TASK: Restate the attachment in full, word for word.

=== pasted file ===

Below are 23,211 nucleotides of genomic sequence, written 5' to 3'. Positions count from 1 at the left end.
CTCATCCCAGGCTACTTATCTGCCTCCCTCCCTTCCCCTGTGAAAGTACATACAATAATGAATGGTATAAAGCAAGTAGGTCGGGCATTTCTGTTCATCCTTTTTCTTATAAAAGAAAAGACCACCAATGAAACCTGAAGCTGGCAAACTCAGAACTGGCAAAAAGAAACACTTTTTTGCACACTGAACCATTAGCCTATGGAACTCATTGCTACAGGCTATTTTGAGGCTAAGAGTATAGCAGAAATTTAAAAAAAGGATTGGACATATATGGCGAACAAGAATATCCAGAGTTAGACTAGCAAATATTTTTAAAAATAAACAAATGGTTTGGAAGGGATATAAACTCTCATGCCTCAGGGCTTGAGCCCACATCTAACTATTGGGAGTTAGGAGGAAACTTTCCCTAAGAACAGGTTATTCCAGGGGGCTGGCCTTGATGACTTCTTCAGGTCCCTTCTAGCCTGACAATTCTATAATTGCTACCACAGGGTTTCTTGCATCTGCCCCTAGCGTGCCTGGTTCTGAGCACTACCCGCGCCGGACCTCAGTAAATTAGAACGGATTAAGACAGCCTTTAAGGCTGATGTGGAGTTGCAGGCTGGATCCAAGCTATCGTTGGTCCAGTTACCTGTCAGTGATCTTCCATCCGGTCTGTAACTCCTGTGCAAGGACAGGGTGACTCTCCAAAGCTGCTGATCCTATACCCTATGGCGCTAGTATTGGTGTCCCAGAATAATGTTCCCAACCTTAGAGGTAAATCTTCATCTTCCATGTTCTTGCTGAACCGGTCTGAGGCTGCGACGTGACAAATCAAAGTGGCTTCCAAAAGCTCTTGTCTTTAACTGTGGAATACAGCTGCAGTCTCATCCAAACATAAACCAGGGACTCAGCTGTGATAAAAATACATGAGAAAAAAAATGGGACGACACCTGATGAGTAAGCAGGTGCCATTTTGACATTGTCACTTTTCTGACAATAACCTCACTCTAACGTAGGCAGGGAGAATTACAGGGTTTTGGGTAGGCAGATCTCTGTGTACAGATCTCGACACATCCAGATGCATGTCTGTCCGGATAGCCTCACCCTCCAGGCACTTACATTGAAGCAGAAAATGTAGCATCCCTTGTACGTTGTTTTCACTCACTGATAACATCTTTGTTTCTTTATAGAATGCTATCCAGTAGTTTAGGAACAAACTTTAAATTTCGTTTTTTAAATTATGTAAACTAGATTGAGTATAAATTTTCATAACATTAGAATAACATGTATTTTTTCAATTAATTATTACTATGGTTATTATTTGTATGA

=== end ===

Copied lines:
Below are 23,211 nucleotides of genomic sequence, written 5' to 3'. Positions count from 1 at the left end.
CTCATCCCAGGCTACTTATCTGCCTCCCTCCCTTCCCCTGTGAAAGTACATACAATAATGAATGGTATAAAGCAAGTAGGTCGGGCATTTCTGTTCATCCTTTTTCTTATAAAAGAAAAGACCACCAATGAAACCTGAAGCTGGCAAACTCAGAACTGGCAAAAAGAAACACTTTTTTGCACACTGAACCATTAGCCTATGGAACTCATTGCTACAGGCTATTTTGAGGCTAAGAGTATAGCAGAAATTTAAAAAAAGGATTGGACATATATGGCGAACAAGAATATCCAGAGTTAGACTAGCAAATATTTTTAAAAATAAACAAATGGTTTGGAAGGGATATAAACTCTCATGCCTCAGGGCTTGAGCCCACATCTAACTATTGGGAGTTAGGAGGAAACTTTCCCTAAGAACAGGTTATTCCAGGGGGCTGGCCTTGATGACTTCTTCAGGTCCCTTCTAGCCTGACAATTCTATAATTGCTACCACAGGGTTTCTTGCATCTGCCCCTAGCGTGCCTGGTTCTGAGCACTACCCGCGCCGGACCTCAGTAAATTAGAACGGATTAAGACAGCCTTTAAGGCTGATGTGGAGTTGCAGGCTGGATCCAAGCTATCGTTGGTCCAGTTACCTGTCAGTGATCTTCCATCCGGTCTGTAACTCCTGTGCAAGGACAGGGTGACTCTCCAAAGCTGCTGATCCTATACCCTATGGCGCTAGTATTGGTGTCCCAGAATAATGTTCCCAACCTTAGAGGTAAATCTTCATCTTCCATGTTCTTGCTGAACCGGTCTGAGGCTGCGACGTGACAAATCAAAGTGGCTTCCAAAAGCTCTTGTCTTTAACTGTGGAATACAGCTGCAGTCTCATCCAAACATAAACCAGGGACTCAGCTGTGATAAAAATACATGAGAAAAAAAATGGGACGACACCTGATGAGTAAGCAGGTGCCATTTTGACATTGTCACTTTTCTGACAATAACCTCACTCTAACGTAGGCAGGGAGAATTACAGGGTTTTGGGTAGGCAGATCTCTGTGTACAGATCTCGACACATCCAGATGCATGTCTGTCCGGATAGCCTCACCCTCCAGGCACTTACATTGAAGCAGAAAATGTAGCATCCCTTGTACGTTGTTTTCACTCACTGATAACATCTTTGTTTCTTTATAGAATGCTATCCAGTAGTTTAGGAACAAACTTTAAATTTCGTTTTTTAAATTATGTAAACTAGATTGAGTATAAATTTTCATAACATTAGAATAACATGTATTTTTTCAATTAATTATTACTATGGTTATTATTTGTATGA